updated 04:30 am EDT, Sun May 20, 2012
MacNN goes hands-on with the Fling Joystick for iPad
The Fling Joystick for iPad is one of the more interesting accessories available for the iPad and other tablets. With the graphics capabilities of tablets approaching console quality, the biggest hurdle facing in-depth gaming on capacitive touchscreen devices is the lack of physical controls. Similar comments were of course leveled at the iPhone when it first launched back in 2007 without a physical keyboard, but those concerns soon evaporated. However, the volume selling games on both iPhone and iPad tend to be the casual games that rely on simple touch gestures. Yet, there are a number of first person shooters that use virtual single dual stick controls that look appealing, but aren't quite as popular.
Unfortunately, most of the FPS titles are not often sighted in the top ten or top 20 games on the iTunes App Store in the longer term, despite the often jaw-dropping visuals on offer. Infinity Blade II, Shadowgun, Dead Space, Nova III and others are among the first games users who want to show off their iPad will show to their friends. Despite this, and the relative gaming depth that they offer the more hardcore gamers out there, this type of gaming seems to have been held back by the lack of physical controllers. In our experience, playing FPS and RPG games on the iPad can just be awkward and a bit off-putting.
Being fans of the Sony PS Vita, with its dual analog controls and quad-core graphics power, we have been keen to give the Fling Joystick for iPad a go. How does it compare to a real analog joystick seen on portable gaming consoles? Does it work as advertised? Does it offer the type of gaming experience that many of us crave on tablets? Is it worth the $20 asking price for one joystick, or is there any point shelling out for a $30 twin pack?
The Fling Joystick comes nicely presented with some quick-start instructions and a nice soft bag to stow the joystick when not in use when on the road. It attaches to a tablet using two suction cups, while its 'flexible engineering resin' spirals and capacitive touch point stretch out across the touchscreen. Some touch screen games allow the player to control where the virtual joystick appears on the screen, so for these games, it doesnít matter where you place it. For games that position the virtual joystick in a fixed position, the Fling Joystick will need to be placed on that spot. Its attractive crystal see-through look was deliberately designed does not impede the view of the device.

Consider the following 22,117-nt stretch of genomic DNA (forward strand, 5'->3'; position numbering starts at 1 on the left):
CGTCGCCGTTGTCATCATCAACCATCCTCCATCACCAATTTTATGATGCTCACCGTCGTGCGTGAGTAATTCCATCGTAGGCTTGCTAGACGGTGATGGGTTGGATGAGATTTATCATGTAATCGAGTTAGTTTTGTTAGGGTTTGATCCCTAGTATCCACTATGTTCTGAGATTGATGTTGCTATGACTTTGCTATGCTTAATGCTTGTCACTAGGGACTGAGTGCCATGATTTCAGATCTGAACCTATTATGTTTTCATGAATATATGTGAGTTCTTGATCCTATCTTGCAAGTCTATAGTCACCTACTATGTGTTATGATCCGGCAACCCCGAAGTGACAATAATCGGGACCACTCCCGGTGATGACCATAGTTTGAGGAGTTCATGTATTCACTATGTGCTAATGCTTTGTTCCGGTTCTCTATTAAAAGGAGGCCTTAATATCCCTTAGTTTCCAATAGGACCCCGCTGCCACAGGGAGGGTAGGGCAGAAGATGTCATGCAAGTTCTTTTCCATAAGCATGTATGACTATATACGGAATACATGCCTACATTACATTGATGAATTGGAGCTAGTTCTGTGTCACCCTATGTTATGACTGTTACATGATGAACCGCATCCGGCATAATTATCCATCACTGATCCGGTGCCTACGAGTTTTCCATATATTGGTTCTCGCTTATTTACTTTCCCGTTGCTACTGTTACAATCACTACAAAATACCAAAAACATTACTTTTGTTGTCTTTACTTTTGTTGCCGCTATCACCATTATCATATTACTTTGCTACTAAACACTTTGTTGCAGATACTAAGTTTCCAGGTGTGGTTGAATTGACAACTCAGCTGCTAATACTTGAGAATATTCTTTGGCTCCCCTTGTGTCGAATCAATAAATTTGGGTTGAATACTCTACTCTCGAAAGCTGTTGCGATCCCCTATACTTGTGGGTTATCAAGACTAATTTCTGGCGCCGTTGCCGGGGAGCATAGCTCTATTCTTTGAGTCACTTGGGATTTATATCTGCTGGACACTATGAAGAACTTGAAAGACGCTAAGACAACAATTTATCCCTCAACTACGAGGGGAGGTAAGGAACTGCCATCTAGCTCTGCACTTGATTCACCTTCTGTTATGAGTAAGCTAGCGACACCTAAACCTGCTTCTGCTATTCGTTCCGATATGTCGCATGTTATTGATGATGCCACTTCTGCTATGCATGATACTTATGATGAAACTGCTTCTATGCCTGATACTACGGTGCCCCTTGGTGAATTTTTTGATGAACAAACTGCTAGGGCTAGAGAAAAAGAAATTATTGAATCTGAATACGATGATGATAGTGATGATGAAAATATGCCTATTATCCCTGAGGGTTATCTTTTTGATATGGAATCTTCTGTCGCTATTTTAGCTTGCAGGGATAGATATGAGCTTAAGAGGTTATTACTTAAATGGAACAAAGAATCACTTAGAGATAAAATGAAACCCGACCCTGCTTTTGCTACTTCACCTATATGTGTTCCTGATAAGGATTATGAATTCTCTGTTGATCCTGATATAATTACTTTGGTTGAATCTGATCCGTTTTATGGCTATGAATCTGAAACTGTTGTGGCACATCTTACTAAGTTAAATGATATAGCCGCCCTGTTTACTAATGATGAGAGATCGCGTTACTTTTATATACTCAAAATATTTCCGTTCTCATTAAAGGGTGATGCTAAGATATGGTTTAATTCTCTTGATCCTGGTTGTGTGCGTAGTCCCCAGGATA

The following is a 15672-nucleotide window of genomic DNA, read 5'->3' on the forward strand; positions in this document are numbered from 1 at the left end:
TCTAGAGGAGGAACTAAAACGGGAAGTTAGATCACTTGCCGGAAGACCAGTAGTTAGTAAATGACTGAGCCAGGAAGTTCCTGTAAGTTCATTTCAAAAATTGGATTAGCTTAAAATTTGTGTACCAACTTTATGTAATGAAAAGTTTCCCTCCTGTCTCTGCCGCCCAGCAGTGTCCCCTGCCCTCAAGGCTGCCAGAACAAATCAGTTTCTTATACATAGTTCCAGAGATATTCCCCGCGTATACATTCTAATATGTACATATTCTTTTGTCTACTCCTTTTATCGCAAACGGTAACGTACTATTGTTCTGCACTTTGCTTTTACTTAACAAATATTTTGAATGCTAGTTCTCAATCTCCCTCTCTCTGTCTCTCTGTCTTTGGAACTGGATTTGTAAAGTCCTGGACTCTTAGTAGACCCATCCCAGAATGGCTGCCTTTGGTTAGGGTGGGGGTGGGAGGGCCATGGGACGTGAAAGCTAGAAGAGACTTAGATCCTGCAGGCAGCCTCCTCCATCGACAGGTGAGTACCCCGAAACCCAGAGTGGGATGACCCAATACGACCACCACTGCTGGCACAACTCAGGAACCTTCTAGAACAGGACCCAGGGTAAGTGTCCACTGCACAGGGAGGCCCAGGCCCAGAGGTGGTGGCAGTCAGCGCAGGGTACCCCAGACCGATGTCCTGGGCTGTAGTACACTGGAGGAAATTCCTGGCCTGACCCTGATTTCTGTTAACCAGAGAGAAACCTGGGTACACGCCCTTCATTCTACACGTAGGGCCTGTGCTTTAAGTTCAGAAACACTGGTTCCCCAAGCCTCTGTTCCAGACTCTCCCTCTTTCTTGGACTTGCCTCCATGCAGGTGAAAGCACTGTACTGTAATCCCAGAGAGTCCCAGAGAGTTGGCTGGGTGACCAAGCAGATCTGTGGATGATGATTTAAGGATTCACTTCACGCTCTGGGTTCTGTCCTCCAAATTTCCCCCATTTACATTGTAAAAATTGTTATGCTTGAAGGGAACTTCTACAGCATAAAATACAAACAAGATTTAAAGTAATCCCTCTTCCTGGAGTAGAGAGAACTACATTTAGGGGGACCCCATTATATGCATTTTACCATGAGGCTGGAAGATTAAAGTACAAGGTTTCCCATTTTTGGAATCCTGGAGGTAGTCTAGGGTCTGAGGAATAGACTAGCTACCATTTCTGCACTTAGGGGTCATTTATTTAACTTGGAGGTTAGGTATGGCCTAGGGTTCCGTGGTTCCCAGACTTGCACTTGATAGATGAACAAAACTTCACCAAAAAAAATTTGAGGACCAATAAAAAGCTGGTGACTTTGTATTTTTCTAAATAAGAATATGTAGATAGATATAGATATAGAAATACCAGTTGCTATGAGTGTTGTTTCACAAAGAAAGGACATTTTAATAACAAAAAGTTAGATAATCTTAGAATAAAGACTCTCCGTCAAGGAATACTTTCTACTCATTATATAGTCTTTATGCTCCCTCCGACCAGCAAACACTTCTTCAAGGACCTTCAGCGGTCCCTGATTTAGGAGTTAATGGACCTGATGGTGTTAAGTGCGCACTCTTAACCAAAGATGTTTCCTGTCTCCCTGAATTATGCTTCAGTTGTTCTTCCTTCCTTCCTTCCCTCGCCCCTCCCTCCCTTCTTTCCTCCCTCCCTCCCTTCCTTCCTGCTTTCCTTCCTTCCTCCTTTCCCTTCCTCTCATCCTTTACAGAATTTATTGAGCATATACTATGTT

For most games, we found that just one of the Fling Joysticks is sufficient. Many dual-stick type first person shooter games that utilize a second virtual joystick to offer players the ability to look left and right as well as up and down by letting a player swipe across the screen arenít well suited. While a second Fling controller allows a user to look in all directions in game, it doesnít provide the full range of viewing possibilities, only moving part of the way in any direction. Keeping our second hand free to swipe and shoot was much more preferable and is in fact the recommended option for FPS and RPG titles according to Ten One Design themselves.
That does not mean that having one Fling Joystick is one too many as well. In fact, we highly recommend the Fling Joystick for tablet gamers on the go or at home. It is absolutely the next best thing to having a physical joystick built into a tablet itself. Its functionality is excellent, with its responsiveness the equivalent of using your own finger to do the swiping. Surprisingly, it actually makes a tablet a whole lot easier to hold for gaming purposes by creating a purchase point on the device and helping with leverage. It succeeds in making in-depth gaming on the iPad much more appealing.
Games that we tested the Fling on included Galaxy On Fire, FIFA 12, Shadowgun, and Dead Space, among a few others. All of the games we used the joystick on offered a much improved gaming experience overall, although there were some limitations. In Dead Space, for example, the virtual joystick offers the ability to both walk and run. In our testing, we found that the Fling was not optimized to be able to reach further to move from walking to running. However, games like Galaxy on Fire, FIFA 12 and Shadowgun were much more fun to play, with the Fling offering much more precise control. Ten One Design also recommend a number of games that they believe work particularly well with the Fling Joystick on their website.
Ten One Design has posted some FAQs about the accessory on its website. One or two concerns that sprang to mind as we were using the device is whether or not it could scratch your tabletís screen. During our hands-on it did not leave any trace of a mark, despite pressing quite hard on it at times. The company also suggests using it without a screen protector, particularly if you find that your screen protector is a bit Ďsticky.í They do, however, warn against letting any grit or dirt get between the touch point and the display, as this will almost certainly result in a damaged screen. While unlikely to happen, it may pay to double-check your Fling and tablet screen are wiped down before use.
The Fling Joystick for iPad and other tablets is not 100 percent perfect, but it is offers a much better in-depth gaming experience on the iPad than is possible without it. Among our criticisms, we found that that the Flingís suction cups can slide across the screen if you get a bit too enthusiastic when playing. Obviously, a purpose built joystick as seen on the PS Vita is unquestionably a better proposition overall, particularly as it includes two purpose-built analog sticks. But if you donít want to own a tablet and a PS Vita, you will find the Fling makes gaming on a tablet a lot more user friendly, and above all, a lot more fun.
By Sanjiv Sathiah